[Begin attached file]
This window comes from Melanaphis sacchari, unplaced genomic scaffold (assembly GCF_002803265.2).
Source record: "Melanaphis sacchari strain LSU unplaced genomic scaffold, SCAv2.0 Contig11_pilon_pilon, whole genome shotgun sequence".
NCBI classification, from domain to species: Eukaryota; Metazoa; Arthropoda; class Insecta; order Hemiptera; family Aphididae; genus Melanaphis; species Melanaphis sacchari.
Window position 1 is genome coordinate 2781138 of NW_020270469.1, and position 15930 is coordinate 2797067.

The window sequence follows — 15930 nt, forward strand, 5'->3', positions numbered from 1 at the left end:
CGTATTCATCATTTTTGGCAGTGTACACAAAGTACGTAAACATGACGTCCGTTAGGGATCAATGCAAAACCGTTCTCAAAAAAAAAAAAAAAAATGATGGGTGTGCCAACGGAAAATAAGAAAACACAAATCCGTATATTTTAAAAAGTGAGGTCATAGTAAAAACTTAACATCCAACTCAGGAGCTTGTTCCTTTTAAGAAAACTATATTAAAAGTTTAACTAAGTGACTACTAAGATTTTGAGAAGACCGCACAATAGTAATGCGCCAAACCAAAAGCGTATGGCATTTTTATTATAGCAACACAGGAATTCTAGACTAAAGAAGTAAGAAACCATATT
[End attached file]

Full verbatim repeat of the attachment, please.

This window comes from Melanaphis sacchari, unplaced genomic scaffold (assembly GCF_002803265.2).
Source record: "Melanaphis sacchari strain LSU unplaced genomic scaffold, SCAv2.0 Contig11_pilon_pilon, whole genome shotgun sequence".
NCBI classification, from domain to species: Eukaryota; Metazoa; Arthropoda; class Insecta; order Hemiptera; family Aphididae; genus Melanaphis; species Melanaphis sacchari.
Window position 1 is genome coordinate 2781138 of NW_020270469.1, and position 15930 is coordinate 2797067.

The window sequence follows — 15930 nt, forward strand, 5'->3', positions numbered from 1 at the left end:
CGTATTCATCATTTTTGGCAGTGTACACAAAGTACGTAAACATGACGTCCGTTAGGGATCAATGCAAAACCGTTCTCAAAAAAAAAAAAAAAAATGATGGGTGTGCCAACGGAAAATAAGAAAACACAAATCCGTATATTTTAAAAAGTGAGGTCATAGTAAAAACTTAACATCCAACTCAGGAGCTTGTTCCTTTTAAGAAAACTATATTAAAAGTTTAACTAAGTGACTACTAAGATTTTGAGAAGACCGCACAATAGTAATGCGCCAAACCAAAAGCGTATGGCATTTTTATTATAGCAACACAGGAATTCTAGACTAAAGAAGTAAGAAACCATATT